In keeping with the ancient custom, Yasukuni Shrine holds the yearly Mitama Festival around July 13-16 as part of the Obon festivities. Mitama refers to the spirit or soul of the dead. During this season, Japanese hang lanterns and place offerings at the altars as prayers for their ancestors’ spirits to be freed of their sufferings. Since 1947, the Mitama Festival has lightened up the Yasukuni Shrine grounds with more than 30,000 glittering lanterns or chochin.
To this day the area still produces a vast number of kimono, coming in second only to Japan’s cultural hub of Kyoto. The people of Tokamachi are extremely proud of their home grown artisanship, and host a number of events in May showing their deep connection to Japan’s traditional dress.
In the busiest time of the year in Hokkaido, a small town in the center of the prefecture lights up, literally. Over 10,000 paper lanterns fill up the streets in Takikawa, and people from all over the prefecture and Japan visit.
In Osaka, however, there are plenty of activities to do during the winter which are sure to pull you out of your cosy warm bed and into Kansai’s popular prefecture! Here’s a look at 5 things to do in Osaka during the winter!
When looking up things to do in winter last year in Hokkaido, one of the events that sparked my interest was Rikubetsu’s “Shibare Festival”, or “Freezing Cold Festival”. People from all over Japan come to experience the bitter cold in Japan’s coldest town. Are you brave enough to brace the cold?
In the ordered days of the Edo Period, the northern parts of Japan were considered untamed lands of deep mountains and wild forests. One of the ways of entering this region was via the Nikko Kaido highway leading from Edo, now known as Tokyo, to Nikko. The early staging point for a journey on this famous road was Soka.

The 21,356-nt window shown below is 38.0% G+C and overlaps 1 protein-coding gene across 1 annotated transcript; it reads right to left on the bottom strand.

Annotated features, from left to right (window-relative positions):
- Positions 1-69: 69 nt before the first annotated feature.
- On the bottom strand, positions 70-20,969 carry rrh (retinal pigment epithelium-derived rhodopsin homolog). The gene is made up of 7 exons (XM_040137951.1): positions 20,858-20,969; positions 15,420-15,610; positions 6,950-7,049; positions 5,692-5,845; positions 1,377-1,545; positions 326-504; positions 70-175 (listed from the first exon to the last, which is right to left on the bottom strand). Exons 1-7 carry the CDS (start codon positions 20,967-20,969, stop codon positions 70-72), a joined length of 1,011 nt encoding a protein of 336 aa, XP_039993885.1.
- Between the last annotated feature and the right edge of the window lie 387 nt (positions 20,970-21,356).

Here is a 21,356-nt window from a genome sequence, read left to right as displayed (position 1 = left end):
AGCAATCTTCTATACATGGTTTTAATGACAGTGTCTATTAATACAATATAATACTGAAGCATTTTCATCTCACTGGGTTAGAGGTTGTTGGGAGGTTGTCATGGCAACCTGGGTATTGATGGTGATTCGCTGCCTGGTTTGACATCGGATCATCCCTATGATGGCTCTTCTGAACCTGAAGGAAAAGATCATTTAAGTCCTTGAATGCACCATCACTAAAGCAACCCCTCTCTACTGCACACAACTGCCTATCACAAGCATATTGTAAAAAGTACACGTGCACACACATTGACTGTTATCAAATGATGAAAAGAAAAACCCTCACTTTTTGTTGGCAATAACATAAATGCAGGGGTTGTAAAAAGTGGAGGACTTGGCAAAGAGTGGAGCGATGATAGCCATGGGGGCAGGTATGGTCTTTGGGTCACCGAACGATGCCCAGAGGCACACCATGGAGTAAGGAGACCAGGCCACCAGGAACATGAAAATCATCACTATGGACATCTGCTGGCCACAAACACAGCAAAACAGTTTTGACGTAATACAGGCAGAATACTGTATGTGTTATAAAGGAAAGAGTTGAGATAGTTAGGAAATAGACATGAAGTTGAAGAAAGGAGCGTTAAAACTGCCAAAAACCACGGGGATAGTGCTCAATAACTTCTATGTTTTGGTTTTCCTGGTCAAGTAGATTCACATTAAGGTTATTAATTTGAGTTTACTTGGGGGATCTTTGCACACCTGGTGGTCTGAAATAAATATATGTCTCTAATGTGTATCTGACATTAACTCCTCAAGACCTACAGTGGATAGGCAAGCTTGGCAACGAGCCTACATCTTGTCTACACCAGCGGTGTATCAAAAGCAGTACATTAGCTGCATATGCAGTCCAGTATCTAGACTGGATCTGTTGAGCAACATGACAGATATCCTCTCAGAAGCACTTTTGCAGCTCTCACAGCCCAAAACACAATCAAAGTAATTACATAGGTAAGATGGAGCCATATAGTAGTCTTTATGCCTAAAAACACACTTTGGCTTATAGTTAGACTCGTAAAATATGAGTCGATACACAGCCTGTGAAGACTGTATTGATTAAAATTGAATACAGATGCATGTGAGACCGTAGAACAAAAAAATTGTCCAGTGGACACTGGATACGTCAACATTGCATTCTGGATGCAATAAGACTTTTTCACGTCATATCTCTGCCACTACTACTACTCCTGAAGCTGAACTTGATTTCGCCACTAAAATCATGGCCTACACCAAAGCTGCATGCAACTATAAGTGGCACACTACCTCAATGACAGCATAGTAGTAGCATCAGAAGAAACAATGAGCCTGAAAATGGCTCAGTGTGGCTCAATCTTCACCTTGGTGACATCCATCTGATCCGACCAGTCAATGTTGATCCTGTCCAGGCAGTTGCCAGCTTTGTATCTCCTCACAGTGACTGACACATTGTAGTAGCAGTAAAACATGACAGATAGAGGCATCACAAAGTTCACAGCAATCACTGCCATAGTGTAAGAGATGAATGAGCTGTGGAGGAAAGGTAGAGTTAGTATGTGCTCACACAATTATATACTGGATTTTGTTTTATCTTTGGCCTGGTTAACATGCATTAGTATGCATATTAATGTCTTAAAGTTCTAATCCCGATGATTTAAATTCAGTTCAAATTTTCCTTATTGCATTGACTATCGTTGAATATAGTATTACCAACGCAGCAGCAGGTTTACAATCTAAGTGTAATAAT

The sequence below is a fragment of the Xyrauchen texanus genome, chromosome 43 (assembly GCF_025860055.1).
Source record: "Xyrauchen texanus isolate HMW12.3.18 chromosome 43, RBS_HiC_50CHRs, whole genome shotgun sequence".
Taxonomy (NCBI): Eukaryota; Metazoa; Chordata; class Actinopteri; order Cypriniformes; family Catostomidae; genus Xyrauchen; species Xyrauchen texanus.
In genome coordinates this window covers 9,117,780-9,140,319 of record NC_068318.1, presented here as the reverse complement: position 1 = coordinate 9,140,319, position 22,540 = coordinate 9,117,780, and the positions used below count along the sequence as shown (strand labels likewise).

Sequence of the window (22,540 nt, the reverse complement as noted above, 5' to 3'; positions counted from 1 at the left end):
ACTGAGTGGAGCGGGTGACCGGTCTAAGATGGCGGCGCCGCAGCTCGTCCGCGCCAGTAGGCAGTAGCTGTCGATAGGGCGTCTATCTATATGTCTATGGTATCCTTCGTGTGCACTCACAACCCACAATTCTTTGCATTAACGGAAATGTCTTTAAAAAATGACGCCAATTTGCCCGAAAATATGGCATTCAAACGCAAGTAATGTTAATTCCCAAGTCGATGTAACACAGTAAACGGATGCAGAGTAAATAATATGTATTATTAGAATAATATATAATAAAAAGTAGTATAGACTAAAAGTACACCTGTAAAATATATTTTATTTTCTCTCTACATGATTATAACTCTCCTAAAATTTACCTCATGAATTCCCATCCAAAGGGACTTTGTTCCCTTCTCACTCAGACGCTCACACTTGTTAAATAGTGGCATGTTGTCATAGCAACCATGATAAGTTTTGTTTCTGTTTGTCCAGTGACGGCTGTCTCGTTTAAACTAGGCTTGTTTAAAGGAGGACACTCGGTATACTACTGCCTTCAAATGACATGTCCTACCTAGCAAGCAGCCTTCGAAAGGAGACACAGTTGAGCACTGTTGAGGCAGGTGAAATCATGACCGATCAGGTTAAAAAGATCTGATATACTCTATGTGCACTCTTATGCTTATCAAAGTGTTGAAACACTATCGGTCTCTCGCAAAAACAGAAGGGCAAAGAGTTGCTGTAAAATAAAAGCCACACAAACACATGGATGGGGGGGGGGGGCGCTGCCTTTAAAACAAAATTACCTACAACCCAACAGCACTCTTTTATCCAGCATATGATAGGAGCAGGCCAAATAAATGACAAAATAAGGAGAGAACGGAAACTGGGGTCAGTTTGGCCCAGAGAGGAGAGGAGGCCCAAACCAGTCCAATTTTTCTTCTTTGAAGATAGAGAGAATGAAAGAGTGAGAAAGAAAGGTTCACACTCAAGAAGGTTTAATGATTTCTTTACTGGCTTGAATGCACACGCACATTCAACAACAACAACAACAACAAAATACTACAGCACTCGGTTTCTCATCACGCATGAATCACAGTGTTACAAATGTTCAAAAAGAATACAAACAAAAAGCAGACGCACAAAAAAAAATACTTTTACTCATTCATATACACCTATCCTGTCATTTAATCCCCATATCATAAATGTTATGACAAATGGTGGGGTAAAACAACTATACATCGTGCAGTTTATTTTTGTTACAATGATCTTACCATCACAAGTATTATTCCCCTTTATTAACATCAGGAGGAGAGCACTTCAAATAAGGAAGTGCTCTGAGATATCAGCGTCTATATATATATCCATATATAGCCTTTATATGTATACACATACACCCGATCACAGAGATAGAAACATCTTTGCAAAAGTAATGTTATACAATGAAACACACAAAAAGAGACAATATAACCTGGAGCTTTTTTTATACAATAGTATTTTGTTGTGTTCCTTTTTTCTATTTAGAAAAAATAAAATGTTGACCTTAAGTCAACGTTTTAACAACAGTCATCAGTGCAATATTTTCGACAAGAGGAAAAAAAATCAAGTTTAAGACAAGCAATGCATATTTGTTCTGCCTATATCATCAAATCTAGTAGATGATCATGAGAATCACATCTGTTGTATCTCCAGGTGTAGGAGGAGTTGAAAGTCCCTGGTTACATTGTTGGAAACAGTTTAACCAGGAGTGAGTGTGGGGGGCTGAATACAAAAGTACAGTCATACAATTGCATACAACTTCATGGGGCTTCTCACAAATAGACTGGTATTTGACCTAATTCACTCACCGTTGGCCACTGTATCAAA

Kumagaya is an easy jumping off point from which visitors can head off to a multitude of places, including the nearby town of Nagatoro for a river cruise down the Arakawa River or some hiking in the ever-popular Chichibu mountains. Kumagaya itself hosts Saitama’s largest annual festival, the Uchiwa Matsuri.
Akita Prefecture hides on the east coast of the Tohoku area of Japan. Even though it is still not as popular as many other prefectures in terms of tourism, it is rich in nature and unique traditions. And here are 15 reasons for you to come to Akita and enjoy its atmosphere!
Fujisaki Hachimangu is probably the most important shrine in Kumamoto and has a long rich history. It is closely linked to famous Japanese samurai such as Kato Kiyomasa and the Hosokawa family. In Autumn, the shrine is host to a fantastic four-day festival ending on Sunday with a horse parade through the city.
Welcome to the Great Tug-of-War, the highlight event of the Naha Matsuri, the biggest annual festival in Okinawa, Japan, which offers three days of fun activities and cultural events.
The park’s roses come in packs; a big patch of red here and a big patch of white there. The petals of the roses are made up of so many layers and visitors are welcome to get close with the roses and take as many pictures as they fancy.
Easily accessible from Tokyo via the Joetsu Shinkansen, there are plenty of reasons to pay this part of the country a visit - and not just for the bucketloads of winter activities! Wondering what Niigata has to offer? Here are 15 of the best things to see and do in this part of Japan.